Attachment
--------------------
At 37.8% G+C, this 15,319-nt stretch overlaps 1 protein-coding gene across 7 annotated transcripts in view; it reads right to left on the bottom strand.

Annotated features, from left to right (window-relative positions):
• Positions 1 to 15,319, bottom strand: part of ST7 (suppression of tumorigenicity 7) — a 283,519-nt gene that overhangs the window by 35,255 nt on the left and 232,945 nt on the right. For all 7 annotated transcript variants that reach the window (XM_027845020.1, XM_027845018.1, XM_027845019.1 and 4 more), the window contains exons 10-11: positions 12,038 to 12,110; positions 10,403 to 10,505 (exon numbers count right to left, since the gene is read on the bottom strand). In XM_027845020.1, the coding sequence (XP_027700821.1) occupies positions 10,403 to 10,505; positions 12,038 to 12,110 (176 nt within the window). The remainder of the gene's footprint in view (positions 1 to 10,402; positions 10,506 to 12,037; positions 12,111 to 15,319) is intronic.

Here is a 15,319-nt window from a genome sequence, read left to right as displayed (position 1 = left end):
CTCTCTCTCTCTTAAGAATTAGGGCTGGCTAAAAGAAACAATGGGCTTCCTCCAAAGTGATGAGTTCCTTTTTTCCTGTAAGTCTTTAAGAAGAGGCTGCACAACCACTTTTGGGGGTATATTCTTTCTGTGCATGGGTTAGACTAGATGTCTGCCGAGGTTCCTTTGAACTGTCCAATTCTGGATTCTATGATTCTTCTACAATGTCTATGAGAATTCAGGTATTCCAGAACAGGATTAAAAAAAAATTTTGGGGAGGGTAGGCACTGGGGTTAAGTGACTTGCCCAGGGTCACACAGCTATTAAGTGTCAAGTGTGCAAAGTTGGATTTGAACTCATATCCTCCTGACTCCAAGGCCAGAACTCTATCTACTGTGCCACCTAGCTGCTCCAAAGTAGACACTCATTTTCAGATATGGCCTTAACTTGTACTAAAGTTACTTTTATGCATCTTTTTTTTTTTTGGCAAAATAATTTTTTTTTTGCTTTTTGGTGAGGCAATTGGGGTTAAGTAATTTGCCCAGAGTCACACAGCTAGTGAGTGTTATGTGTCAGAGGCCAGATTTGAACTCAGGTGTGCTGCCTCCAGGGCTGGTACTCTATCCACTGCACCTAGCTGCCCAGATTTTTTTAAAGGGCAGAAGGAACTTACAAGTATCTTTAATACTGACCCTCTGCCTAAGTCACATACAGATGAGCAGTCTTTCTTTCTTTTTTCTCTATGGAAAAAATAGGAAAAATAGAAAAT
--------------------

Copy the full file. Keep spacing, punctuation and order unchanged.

At 37.8% G+C, this 15,319-nt stretch overlaps 1 protein-coding gene across 7 annotated transcripts in view; it reads right to left on the bottom strand.

Annotated features, from left to right (window-relative positions):
• Positions 1 to 15,319, bottom strand: part of ST7 (suppression of tumorigenicity 7) — a 283,519-nt gene that overhangs the window by 35,255 nt on the left and 232,945 nt on the right. For all 7 annotated transcript variants that reach the window (XM_027845020.1, XM_027845018.1, XM_027845019.1 and 4 more), the window contains exons 10-11: positions 12,038 to 12,110; positions 10,403 to 10,505 (exon numbers count right to left, since the gene is read on the bottom strand). In XM_027845020.1, the coding sequence (XP_027700821.1) occupies positions 10,403 to 10,505; positions 12,038 to 12,110 (176 nt within the window). The remainder of the gene's footprint in view (positions 1 to 10,402; positions 10,506 to 12,037; positions 12,111 to 15,319) is intronic.

Here is a 15,319-nt window from a genome sequence, read left to right as displayed (position 1 = left end):
CTCTCTCTCTCTTAAGAATTAGGGCTGGCTAAAAGAAACAATGGGCTTCCTCCAAAGTGATGAGTTCCTTTTTTCCTGTAAGTCTTTAAGAAGAGGCTGCACAACCACTTTTGGGGGTATATTCTTTCTGTGCATGGGTTAGACTAGATGTCTGCCGAGGTTCCTTTGAACTGTCCAATTCTGGATTCTATGATTCTTCTACAATGTCTATGAGAATTCAGGTATTCCAGAACAGGATTAAAAAAAAATTTTGGGGAGGGTAGGCACTGGGGTTAAGTGACTTGCCCAGGGTCACACAGCTATTAAGTGTCAAGTGTGCAAAGTTGGATTTGAACTCATATCCTCCTGACTCCAAGGCCAGAACTCTATCTACTGTGCCACCTAGCTGCTCCAAAGTAGACACTCATTTTCAGATATGGCCTTAACTTGTACTAAAGTTACTTTTATGCATCTTTTTTTTTTTTGGCAAAATAATTTTTTTTTTGCTTTTTGGTGAGGCAATTGGGGTTAAGTAATTTGCCCAGAGTCACACAGCTAGTGAGTGTTATGTGTCAGAGGCCAGATTTGAACTCAGGTGTGCTGCCTCCAGGGCTGGTACTCTATCCACTGCACCTAGCTGCCCAGATTTTTTTAAAGGGCAGAAGGAACTTACAAGTATCTTTAATACTGACCCTCTGCCTAAGTCACATACAGATGAGCAGTCTTTCTTTCTTTTTTCTCTATGGAAAAAATAGGAAAAATAGAAAAT